Considerations when Caring for Women Expecting Twins

Dr Kieren Wilson

The diagnosis of twins can be a time of great excitement for women and their families. The incidence of multiple pregnancies is rising across many parts of the world. This increase in twin pregnancies has been attributed to the increasing use of assisted reproduction techniques resulting from delayed childbirth and advanced maternal age at conception. In 2019, Australia reported 4,501 confinements resulting in a multiple birth. Of these, 4,446 were twins and 55 were triplets and higher order births. Interestingly, The Mater Hospital delivered 26 twin pregnancies during 2020 and this is continuing during 2021. 

During the early stages of a twin pregnancy, every attempt should be made to determine the chronicity of a twin pregnancy. Chronicity should be determined between 11 + 0 and 13 + 6 weeks of gestation. This is done using the membrane thickness at the site of insertion of the amniotic membrane into the placenta, identifying the T-sign or lambda sign and the number of placental masses visualised using ultrasound.  This can be arranged through an obstetric ultrasound service with experience in twin pregnancies. 

Communication with Women

It is essential that maternity care providers establish effective communication with women to build relationships that are respectful and inclusive. 

In early pregnancy, women with twin pregnancies should be provided with information regarding: 

  • screening for aneuploidy and fetal anomalies using nuchal translucency (NT) and/or non-invasive prenatal (antenatal) screening test (NIPT) 
  • ultrasound scanning every two weeks after 16 weeks gestation to monitor fetal wellbeing for MCDA twins and every 4 weeks for DCDA twins 
  • detailed morphology ultrasound scan at 18-20 weeks gestation 
  • Increased antenatal fetal and maternal surveillance due to: 
  1. potential maternal complications: anaemia, hypertensive disorders, gestational diabetes, possible hospital admission for complications of pregnancy and transfer to higher level maternity service 
  2. the higher risk of stillbirth
  3. the increased incidence of preterm birth and caesarean section. f

Risks Associated with Twin Pregnancies

The management of women with higher order multiple pregnancies bring unique challenges to healthcare providers. Compared to singleton pregnancies, multiple pregnancies are associated with increased maternal morbidity such as anaemia, hypertensive disorders, venous thromboembolism, obstetric cholestasis and gestational diabetes. Pregnancy complications include miscarriage, preterm birth, caesarean section and post-partum haemorrhage. In addition, monochorionic twin pregnancies carry further unique risks of twin to twin transfusion syndrome (TTTS), and/or selective fetal growth restriction (sFGR), approximately 15% each, and a 13% risk of twin anaemia-polycythaemia sequence (TAPS) in those who have undergone laser therapy as a treatment for TTTS.

The fetal risks involved in twin pregnancies are also significant with 1 in 12 multiple pregnancies ending in death or disability for one or more babies. The preterm birth rate is 60% prior to 37 weeks with 10% delivering before 32 weeks and 11.5% of babies admitted to Neonatal Intensive Care Units (NICU) are from multiple pregnancies.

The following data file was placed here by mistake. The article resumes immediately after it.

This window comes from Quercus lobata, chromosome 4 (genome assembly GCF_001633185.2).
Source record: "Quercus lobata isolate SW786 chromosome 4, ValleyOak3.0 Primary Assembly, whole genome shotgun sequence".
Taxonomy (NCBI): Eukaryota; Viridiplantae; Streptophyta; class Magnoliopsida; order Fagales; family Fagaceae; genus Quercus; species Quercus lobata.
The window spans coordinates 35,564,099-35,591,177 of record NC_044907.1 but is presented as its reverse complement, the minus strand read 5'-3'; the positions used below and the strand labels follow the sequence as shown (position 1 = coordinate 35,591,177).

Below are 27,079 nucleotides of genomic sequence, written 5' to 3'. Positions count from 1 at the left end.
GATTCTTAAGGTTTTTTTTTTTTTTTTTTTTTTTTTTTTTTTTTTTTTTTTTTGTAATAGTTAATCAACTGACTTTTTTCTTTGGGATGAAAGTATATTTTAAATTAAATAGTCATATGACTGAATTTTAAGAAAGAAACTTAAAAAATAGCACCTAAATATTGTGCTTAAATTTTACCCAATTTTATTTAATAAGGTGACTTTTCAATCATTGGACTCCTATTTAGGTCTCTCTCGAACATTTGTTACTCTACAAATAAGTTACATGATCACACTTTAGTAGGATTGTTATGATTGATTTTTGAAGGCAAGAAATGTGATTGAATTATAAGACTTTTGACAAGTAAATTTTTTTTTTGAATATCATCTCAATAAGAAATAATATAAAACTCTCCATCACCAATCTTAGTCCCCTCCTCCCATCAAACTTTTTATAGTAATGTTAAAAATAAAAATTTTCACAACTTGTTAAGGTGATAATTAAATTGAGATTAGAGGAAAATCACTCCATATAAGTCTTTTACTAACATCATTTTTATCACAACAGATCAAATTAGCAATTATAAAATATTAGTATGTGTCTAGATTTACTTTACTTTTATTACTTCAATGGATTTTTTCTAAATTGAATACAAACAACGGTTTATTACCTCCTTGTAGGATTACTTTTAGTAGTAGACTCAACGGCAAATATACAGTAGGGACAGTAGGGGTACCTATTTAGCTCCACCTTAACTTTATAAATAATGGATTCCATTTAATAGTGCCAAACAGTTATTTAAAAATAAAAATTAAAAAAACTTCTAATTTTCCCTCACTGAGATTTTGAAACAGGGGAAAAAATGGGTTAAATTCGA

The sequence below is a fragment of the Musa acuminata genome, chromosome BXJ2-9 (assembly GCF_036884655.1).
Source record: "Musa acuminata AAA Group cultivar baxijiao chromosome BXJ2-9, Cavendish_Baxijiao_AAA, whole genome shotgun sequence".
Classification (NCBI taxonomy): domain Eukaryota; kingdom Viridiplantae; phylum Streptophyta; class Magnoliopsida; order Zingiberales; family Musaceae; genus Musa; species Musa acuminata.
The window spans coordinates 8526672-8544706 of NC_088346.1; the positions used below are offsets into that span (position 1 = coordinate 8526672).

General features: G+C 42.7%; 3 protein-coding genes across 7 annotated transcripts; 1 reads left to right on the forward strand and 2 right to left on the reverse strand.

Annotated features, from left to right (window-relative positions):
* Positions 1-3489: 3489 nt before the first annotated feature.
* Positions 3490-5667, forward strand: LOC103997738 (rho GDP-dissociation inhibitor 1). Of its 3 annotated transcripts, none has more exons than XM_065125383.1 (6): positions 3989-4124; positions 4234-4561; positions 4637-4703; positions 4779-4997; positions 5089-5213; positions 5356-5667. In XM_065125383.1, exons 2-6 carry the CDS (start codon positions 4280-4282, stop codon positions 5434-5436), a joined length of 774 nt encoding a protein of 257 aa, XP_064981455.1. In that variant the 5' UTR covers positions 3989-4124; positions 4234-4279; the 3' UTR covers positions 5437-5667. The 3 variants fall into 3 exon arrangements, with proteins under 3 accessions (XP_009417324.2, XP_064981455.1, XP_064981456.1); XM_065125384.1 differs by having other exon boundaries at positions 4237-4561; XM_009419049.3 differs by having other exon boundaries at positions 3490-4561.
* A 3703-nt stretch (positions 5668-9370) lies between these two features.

Delivery of Twin Pregnancies

The timing and delivery of twins is also important to consider. It is common clinical practice for uncomplicated monochorionic twins to be born at 36–37 weeks and dichorionic twins at 37–38 weeks. This is based on the risk at this gestation of intrauterine mortality from placental insufficiency of twin pregnancies, which is stated to equal that of post-term singleton pregnancies. The timing of birth, either by induction or elective caesarean section, is an important consideration in twin birth.

The Twin Birth study published in 2013 has provided level one evidence that most twins after 32 weeks should be delivered by planned vaginal birth provided the leading twin is cephalic and there is an experienced operator in attendance, with facilities to carry out an immediate lower segment caesarean section if the need arises. In addition, this study provided clearer information about the optimal methods of delivering the second non-vertex twin. The time interval between the twin vaginal births in this study was ten to sixteen minutes.   This seems to be associated with the best health outcomes. 

It is also important to remember the support for women and their families.  Women should be encouraged to contact the Australian Multiple Birth Association ( as a valuable source of information and long term support. This organisation covers all aspects of caring for twins well beyond the birth and early stages of adjusting to life caring for twins. 

Whilst twin pregnancies do bring unique challenges and risks, these can be managed effectively with open communication with the woman and her family. The multidisciplinary team approach is essential to ensure appropriate preparation so a safe delivery plan can be made well in advance. 

Dr Kieren Wilson

Dr Kieren Wilson is an Obstetrician and Gynaecologist based in Sydney. He has had the honour of supporting many women and their partners during pregnancy and understands what an important and precious journey that is for new mums, dads, and their families. Dr Kieren Wilson also provides care for a range of women’s health needs. His aim is to ensure women have the information, resources, care and compassion to feel empowered when it comes to their own pregnancy, birth and health. 

kieren wilson

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